Sunday, March 04, 2007

Warding Off 'The Coultergeist'

MSNBC's Keith Olbermann has my favorite way of referring to Ann Coulter. He calls her "the Coultergeist."

Ann of the thousand slurs

The Coultergeist was in rare form Friday at the recent Conservative Political Action Conference (CPAC).

After being warmly welcomed by her favorite candidate, Mitt Romney, Ann Coulter made the following comment:
"Oh, and I was going to have a few comments on the other Democratic presidential candidate, John Edwards. But it turns out that you have to go into rehab if you use the word 'faggot,' so I'm -- so I'm kind of at an impasse, can't really talk about Edwards."
Of course, that comment was greeted by the predictable adulation by members of the coven (audience) who think of Coulter as a rock star.

Equally predictable is the silence of the mainstream media. They continue to use her as a frequent guest and continue to bestow credibility upon her that she does not deserve.

Lukewarm rebukes and Edwards' response

And then, we have yet to hear the candidates distance themselves. Would Mitt Romney dare to distance himself from Coulter after receiving such lavish praise? Well, not until he has at least snared the nomination and then tries to reinvent himself as a true moderate for a general election.

Today saw some very mild rebukes from the various campaigns. The McCain and Giuliani camps issued statements deeming the comments "inappropriate." Romney's retort was even more pathetic, merely stating that everyone should be treated with dignity and respect. It's still unclear if that comment was aimed at gay people or the Coultergeist, herself.

John Edwards' campaign team responded aggressively and creatively. According to CNN,
"Edwards' campaign posted the video on their Web site, and asked readers to help them 'raise $100,000 in 'Coulter Cash' this week to keep this campaign charging ahead and fight back against the politics of bigotry.'"
I think the response of the Edward's camp, using this as a means to generate money, was spot on.

The Phelps' model

Years ago, when Fred Phelps' clan began picketing funerals of gay men who had died of AIDS (a practice they later expanded to include picketing the funerals of soldiers killed in Iraq), a great idea was born.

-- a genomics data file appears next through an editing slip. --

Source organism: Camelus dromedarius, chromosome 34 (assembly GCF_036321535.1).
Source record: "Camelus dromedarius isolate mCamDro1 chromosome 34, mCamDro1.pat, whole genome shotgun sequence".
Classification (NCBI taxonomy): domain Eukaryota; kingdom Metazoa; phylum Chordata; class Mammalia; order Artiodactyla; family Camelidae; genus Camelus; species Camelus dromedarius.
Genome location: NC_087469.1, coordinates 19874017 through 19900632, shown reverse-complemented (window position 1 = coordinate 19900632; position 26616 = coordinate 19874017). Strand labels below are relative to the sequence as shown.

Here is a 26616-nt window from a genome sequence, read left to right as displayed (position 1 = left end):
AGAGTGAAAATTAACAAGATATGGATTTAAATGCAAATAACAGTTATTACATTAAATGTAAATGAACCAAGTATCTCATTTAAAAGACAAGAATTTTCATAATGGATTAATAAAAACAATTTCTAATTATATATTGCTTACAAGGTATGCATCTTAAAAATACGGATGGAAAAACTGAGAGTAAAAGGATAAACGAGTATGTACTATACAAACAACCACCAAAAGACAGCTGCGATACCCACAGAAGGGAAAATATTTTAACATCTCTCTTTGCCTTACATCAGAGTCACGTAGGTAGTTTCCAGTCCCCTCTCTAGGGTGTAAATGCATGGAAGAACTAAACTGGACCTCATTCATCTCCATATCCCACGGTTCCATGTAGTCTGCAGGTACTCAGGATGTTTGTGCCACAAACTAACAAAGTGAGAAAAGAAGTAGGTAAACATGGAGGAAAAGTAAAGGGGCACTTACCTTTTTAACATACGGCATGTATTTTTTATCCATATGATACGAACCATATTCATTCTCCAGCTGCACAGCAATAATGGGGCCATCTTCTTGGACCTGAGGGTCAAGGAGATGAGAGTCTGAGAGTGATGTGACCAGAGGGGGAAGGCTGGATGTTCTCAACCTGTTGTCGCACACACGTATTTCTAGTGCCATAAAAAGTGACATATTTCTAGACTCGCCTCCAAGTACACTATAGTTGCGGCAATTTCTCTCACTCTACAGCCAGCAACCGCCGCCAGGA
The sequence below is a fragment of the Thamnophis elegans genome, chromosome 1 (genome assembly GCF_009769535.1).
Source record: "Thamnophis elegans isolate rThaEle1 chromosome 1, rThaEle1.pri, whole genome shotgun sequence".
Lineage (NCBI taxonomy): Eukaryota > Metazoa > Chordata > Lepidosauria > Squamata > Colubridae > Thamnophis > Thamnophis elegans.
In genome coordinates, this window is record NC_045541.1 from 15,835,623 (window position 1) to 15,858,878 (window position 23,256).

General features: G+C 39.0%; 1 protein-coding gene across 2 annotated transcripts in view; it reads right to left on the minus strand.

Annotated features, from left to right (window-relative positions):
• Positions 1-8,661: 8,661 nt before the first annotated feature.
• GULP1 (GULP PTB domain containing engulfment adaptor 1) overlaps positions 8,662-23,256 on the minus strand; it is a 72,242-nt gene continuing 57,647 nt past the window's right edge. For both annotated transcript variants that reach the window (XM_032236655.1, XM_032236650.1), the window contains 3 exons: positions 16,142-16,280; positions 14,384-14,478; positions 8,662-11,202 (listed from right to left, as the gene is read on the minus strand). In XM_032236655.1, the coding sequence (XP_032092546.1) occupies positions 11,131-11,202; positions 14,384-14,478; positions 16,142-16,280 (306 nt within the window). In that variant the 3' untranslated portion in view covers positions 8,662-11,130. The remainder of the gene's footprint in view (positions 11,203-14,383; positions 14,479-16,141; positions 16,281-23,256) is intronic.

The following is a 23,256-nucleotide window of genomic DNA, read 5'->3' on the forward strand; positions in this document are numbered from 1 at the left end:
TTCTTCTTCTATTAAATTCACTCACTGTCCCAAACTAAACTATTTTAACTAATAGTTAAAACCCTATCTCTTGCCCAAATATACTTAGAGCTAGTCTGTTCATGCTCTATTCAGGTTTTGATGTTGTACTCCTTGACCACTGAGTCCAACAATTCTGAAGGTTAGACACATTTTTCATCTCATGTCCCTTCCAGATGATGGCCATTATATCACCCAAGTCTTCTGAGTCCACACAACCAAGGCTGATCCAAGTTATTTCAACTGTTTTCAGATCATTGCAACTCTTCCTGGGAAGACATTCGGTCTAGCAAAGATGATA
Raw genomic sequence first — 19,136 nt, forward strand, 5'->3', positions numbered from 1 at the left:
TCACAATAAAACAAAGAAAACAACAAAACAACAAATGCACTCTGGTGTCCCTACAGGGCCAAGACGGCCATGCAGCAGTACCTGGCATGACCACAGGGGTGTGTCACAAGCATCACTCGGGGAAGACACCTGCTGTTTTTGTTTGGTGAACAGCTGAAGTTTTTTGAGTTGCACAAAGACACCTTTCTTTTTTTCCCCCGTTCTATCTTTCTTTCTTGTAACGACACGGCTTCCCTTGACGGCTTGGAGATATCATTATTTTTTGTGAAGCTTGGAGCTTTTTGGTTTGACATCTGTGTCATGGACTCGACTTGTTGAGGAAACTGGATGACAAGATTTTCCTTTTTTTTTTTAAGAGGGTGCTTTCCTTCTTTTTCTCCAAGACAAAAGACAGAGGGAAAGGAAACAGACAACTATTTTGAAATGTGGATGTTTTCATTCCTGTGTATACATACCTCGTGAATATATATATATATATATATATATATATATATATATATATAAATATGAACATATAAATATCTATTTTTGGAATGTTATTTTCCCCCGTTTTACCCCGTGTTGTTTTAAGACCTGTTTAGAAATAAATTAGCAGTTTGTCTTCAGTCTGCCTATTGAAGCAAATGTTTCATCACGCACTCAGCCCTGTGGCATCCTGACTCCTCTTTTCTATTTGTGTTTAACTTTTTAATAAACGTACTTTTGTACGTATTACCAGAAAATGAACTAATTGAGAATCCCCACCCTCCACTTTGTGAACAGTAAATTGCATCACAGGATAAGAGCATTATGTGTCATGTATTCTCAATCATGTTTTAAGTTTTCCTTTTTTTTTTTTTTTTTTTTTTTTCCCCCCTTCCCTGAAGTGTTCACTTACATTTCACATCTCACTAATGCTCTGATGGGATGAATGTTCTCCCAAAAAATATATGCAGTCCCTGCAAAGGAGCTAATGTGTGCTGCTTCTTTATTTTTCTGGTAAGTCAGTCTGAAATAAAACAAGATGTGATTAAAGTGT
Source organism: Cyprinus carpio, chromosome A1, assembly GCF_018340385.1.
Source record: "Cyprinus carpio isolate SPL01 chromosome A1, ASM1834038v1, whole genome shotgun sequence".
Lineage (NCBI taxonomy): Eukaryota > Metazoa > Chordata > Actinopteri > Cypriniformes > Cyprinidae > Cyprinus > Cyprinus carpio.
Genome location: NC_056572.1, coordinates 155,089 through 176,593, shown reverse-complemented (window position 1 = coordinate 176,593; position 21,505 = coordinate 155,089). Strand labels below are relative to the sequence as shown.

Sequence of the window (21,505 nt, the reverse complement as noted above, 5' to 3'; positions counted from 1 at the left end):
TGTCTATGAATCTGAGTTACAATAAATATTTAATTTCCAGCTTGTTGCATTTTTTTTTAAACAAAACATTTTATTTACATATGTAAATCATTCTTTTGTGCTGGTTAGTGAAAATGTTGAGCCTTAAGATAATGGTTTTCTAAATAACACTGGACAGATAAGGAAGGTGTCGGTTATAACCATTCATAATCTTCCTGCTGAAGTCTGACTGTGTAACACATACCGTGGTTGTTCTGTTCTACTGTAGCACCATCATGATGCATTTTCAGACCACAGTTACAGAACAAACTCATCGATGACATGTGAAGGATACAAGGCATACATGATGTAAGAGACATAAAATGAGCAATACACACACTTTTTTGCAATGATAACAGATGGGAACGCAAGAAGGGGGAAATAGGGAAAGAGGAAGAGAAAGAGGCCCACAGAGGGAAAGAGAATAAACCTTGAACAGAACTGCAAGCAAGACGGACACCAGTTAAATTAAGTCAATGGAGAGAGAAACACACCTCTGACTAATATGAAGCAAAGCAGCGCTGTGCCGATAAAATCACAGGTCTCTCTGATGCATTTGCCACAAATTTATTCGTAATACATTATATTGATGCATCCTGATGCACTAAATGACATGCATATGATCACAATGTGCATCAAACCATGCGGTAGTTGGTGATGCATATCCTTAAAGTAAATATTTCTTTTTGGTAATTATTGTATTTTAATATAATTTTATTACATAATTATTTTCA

I do not recall the group that initiated the practice, but the appearance of the hate-mongers was used as an opportunity to raise money for groups that fight hate and intolerance. It's possible that money was even being raised to generate funding for pro-gay marriage initiatives.

The tactic turned a negative into a positive. Since the group was going to picket anyway, and they were going to get their coverage, this somewhat defused the event by making clear that it would make money for the causes that those people so detested.

This move from the Edwards campaign works in the same way. It tells the Coultergeist that if she wants to continue to spew her hatred it will only make it that much easier for the Democratic candidates to raise money.

Further action

However, there are other things that need to be done.

We need to make sure that there is an 'appropriate' response from both the media and the other GOP candidates. A response with teeth in it.

In the past, Coulter has gotten away with outrageous comments and been allowed to remain a credible participant in the political process.

Media Matters always seems to set the right tone for responding. In this case, they asked the following:
"Will the media -- including the "mainstream media" figures Romney said attended his speech -- ask Romney whether he will repudiate Coulter's apparent endorsement?

"Will the media ask the other Republican presidential candidates and potential candidates participating in CPAC -- including Rudy Giuliani, Newt Gingrich, Duncan Hunter, and Mike Huckabee -- whether they will seek the votes of the CPAC attendees who cheered Coulter's smear of Edwards?"
It's one thing for McCain and Giuliani to suggest that the comments are "inappropriate," and it's quite another to act upon it. It's one thing for Romney to talk about dignity, and quite another to be enriched by the person who makes a career of making undignified, hate-filled remarks.

What you can do

On a personal note, contacting any media outlet that continues to give Coulter a platform is a good start towards making the Coultergeist responsible for what she says. Contacting one's local paper, as well as one's local politicians, asking them to repudiate Coulter's comments, should also be part of a creative response.

Let her hate speech inspire us to activism. That is the response Coulter most dreads. Creatures like the Coultergeist always thrive most in the darkness, while the populace is in a deep slumber.

It's time to wake up.

1 comment:

Anonymous said...

Check this out "Advertiser Smacks Down Coulter On Its Website!"